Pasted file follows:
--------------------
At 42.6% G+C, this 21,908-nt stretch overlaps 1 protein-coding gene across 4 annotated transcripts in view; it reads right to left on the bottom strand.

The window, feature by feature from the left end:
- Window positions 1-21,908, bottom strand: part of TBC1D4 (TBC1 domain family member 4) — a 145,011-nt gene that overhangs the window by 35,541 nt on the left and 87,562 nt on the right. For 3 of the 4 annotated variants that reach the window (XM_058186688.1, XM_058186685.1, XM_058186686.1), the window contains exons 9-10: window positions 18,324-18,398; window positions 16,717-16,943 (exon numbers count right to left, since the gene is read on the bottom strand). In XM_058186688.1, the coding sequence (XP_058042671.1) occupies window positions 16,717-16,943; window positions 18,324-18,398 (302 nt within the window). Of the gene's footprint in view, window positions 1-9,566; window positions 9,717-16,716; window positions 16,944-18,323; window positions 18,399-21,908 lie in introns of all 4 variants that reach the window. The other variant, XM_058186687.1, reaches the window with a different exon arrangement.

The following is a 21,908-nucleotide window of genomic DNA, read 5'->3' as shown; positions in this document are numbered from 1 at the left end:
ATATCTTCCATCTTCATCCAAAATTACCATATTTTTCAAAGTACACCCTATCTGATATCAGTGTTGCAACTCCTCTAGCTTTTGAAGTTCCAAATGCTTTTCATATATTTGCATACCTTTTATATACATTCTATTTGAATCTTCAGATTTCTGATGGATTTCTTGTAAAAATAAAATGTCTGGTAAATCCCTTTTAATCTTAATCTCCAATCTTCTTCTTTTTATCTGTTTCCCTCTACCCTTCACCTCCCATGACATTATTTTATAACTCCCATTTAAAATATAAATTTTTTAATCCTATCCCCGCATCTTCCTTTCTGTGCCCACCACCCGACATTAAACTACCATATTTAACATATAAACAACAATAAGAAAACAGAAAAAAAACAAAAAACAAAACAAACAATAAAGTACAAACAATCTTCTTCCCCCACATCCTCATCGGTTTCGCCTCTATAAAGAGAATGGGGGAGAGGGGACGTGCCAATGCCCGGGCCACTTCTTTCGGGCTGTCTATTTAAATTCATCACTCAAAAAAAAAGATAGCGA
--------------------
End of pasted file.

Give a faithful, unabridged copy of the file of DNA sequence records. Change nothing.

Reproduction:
At 42.6% G+C, this 21,908-nt stretch overlaps 1 protein-coding gene across 4 annotated transcripts in view; it reads right to left on the bottom strand.

The window, feature by feature from the left end:
- Window positions 1-21,908, bottom strand: part of TBC1D4 (TBC1 domain family member 4) — a 145,011-nt gene that overhangs the window by 35,541 nt on the left and 87,562 nt on the right. For 3 of the 4 annotated variants that reach the window (XM_058186688.1, XM_058186685.1, XM_058186686.1), the window contains exons 9-10: window positions 18,324-18,398; window positions 16,717-16,943 (exon numbers count right to left, since the gene is read on the bottom strand). In XM_058186688.1, the coding sequence (XP_058042671.1) occupies window positions 16,717-16,943; window positions 18,324-18,398 (302 nt within the window). Of the gene's footprint in view, window positions 1-9,566; window positions 9,717-16,716; window positions 16,944-18,323; window positions 18,399-21,908 lie in introns of all 4 variants that reach the window. The other variant, XM_058186687.1, reaches the window with a different exon arrangement.

The following is a 21,908-nucleotide window of genomic DNA, read 5'->3' as shown; positions in this document are numbered from 1 at the left end:
ATATCTTCCATCTTCATCCAAAATTACCATATTTTTCAAAGTACACCCTATCTGATATCAGTGTTGCAACTCCTCTAGCTTTTGAAGTTCCAAATGCTTTTCATATATTTGCATACCTTTTATATACATTCTATTTGAATCTTCAGATTTCTGATGGATTTCTTGTAAAAATAAAATGTCTGGTAAATCCCTTTTAATCTTAATCTCCAATCTTCTTCTTTTTATCTGTTTCCCTCTACCCTTCACCTCCCATGACATTATTTTATAACTCCCATTTAAAATATAAATTTTTTAATCCTATCCCCGCATCTTCCTTTCTGTGCCCACCACCCGACATTAAACTACCATATTTAACATATAAACAACAATAAGAAAACAGAAAAAAAACAAAAAACAAAACAAACAATAAAGTACAAACAATCTTCTTCCCCCACATCCTCATCGGTTTCGCCTCTATAAAGAGAATGGGGGAGAGGGGACGTGCCAATGCCCGGGCCACTTCTTTCGGGCTGTCTATTTAAATTCATCACTCAAAAAAAAAGATAGCGA